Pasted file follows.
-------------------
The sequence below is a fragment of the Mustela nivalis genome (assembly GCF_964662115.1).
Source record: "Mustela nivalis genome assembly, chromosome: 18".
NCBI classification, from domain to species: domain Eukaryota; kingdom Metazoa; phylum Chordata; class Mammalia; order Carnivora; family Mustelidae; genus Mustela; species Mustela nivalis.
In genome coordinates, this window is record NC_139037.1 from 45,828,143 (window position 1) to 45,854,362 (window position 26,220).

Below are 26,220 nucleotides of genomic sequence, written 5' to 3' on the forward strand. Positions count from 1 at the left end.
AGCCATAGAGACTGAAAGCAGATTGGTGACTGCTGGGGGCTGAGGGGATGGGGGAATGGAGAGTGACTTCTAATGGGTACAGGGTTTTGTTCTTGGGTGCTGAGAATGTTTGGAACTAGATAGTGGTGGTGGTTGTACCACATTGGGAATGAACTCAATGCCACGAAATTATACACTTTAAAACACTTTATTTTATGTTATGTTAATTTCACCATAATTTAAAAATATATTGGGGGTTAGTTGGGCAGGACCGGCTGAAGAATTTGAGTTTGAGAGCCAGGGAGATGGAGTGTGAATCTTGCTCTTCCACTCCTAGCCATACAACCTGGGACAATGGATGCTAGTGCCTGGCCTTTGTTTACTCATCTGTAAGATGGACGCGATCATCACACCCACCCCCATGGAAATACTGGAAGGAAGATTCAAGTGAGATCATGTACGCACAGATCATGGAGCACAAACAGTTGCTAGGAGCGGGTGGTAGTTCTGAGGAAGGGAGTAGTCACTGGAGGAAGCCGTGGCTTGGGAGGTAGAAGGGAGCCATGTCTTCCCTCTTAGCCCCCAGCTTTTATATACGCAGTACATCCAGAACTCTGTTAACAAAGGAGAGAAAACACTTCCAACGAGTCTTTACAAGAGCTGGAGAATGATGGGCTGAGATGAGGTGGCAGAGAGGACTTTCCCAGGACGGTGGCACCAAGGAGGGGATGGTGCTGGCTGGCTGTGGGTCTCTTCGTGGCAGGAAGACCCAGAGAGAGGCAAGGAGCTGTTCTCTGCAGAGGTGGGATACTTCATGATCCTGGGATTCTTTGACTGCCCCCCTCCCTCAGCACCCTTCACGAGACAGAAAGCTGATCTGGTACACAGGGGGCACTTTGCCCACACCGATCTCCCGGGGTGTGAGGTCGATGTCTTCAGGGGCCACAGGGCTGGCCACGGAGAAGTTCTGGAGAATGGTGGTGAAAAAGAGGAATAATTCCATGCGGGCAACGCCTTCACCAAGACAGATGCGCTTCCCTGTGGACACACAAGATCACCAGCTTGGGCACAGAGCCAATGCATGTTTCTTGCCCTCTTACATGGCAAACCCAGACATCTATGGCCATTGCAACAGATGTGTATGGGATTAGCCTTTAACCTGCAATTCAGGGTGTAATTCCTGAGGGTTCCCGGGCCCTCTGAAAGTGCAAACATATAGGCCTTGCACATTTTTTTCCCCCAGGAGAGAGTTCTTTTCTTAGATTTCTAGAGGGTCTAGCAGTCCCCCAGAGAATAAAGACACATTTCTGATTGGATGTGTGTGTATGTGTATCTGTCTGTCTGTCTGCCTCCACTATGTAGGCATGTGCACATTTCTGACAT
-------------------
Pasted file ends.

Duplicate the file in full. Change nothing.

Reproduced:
The sequence below is a fragment of the Mustela nivalis genome (assembly GCF_964662115.1).
Source record: "Mustela nivalis genome assembly, chromosome: 18".
NCBI classification, from domain to species: domain Eukaryota; kingdom Metazoa; phylum Chordata; class Mammalia; order Carnivora; family Mustelidae; genus Mustela; species Mustela nivalis.
In genome coordinates, this window is record NC_139037.1 from 45,828,143 (window position 1) to 45,854,362 (window position 26,220).

Below are 26,220 nucleotides of genomic sequence, written 5' to 3' on the forward strand. Positions count from 1 at the left end.
AGCCATAGAGACTGAAAGCAGATTGGTGACTGCTGGGGGCTGAGGGGATGGGGGAATGGAGAGTGACTTCTAATGGGTACAGGGTTTTGTTCTTGGGTGCTGAGAATGTTTGGAACTAGATAGTGGTGGTGGTTGTACCACATTGGGAATGAACTCAATGCCACGAAATTATACACTTTAAAACACTTTATTTTATGTTATGTTAATTTCACCATAATTTAAAAATATATTGGGGGTTAGTTGGGCAGGACCGGCTGAAGAATTTGAGTTTGAGAGCCAGGGAGATGGAGTGTGAATCTTGCTCTTCCACTCCTAGCCATACAACCTGGGACAATGGATGCTAGTGCCTGGCCTTTGTTTACTCATCTGTAAGATGGACGCGATCATCACACCCACCCCCATGGAAATACTGGAAGGAAGATTCAAGTGAGATCATGTACGCACAGATCATGGAGCACAAACAGTTGCTAGGAGCGGGTGGTAGTTCTGAGGAAGGGAGTAGTCACTGGAGGAAGCCGTGGCTTGGGAGGTAGAAGGGAGCCATGTCTTCCCTCTTAGCCCCCAGCTTTTATATACGCAGTACATCCAGAACTCTGTTAACAAAGGAGAGAAAACACTTCCAACGAGTCTTTACAAGAGCTGGAGAATGATGGGCTGAGATGAGGTGGCAGAGAGGACTTTCCCAGGACGGTGGCACCAAGGAGGGGATGGTGCTGGCTGGCTGTGGGTCTCTTCGTGGCAGGAAGACCCAGAGAGAGGCAAGGAGCTGTTCTCTGCAGAGGTGGGATACTTCATGATCCTGGGATTCTTTGACTGCCCCCCTCCCTCAGCACCCTTCACGAGACAGAAAGCTGATCTGGTACACAGGGGGCACTTTGCCCACACCGATCTCCCGGGGTGTGAGGTCGATGTCTTCAGGGGCCACAGGGCTGGCCACGGAGAAGTTCTGGAGAATGGTGGTGAAAAAGAGGAATAATTCCATGCGGGCAACGCCTTCACCAAGACAGATGCGCTTCCCTGTGGACACACAAGATCACCAGCTTGGGCACAGAGCCAATGCATGTTTCTTGCCCTCTTACATGGCAAACCCAGACATCTATGGCCATTGCAACAGATGTGTATGGGATTAGCCTTTAACCTGCAATTCAGGGTGTAATTCCTGAGGGTTCCCGGGCCCTCTGAAAGTGCAAACATATAGGCCTTGCACATTTTTTTCCCCCAGGAGAGAGTTCTTTTCTTAGATTTCTAGAGGGTCTAGCAGTCCCCCAGAGAATAAAGACACATTTCTGATTGGATGTGTGTGTATGTGTATCTGTCTGTCTGTCTGCCTCCACTATGTAGGCATGTGCACATTTCTGACAT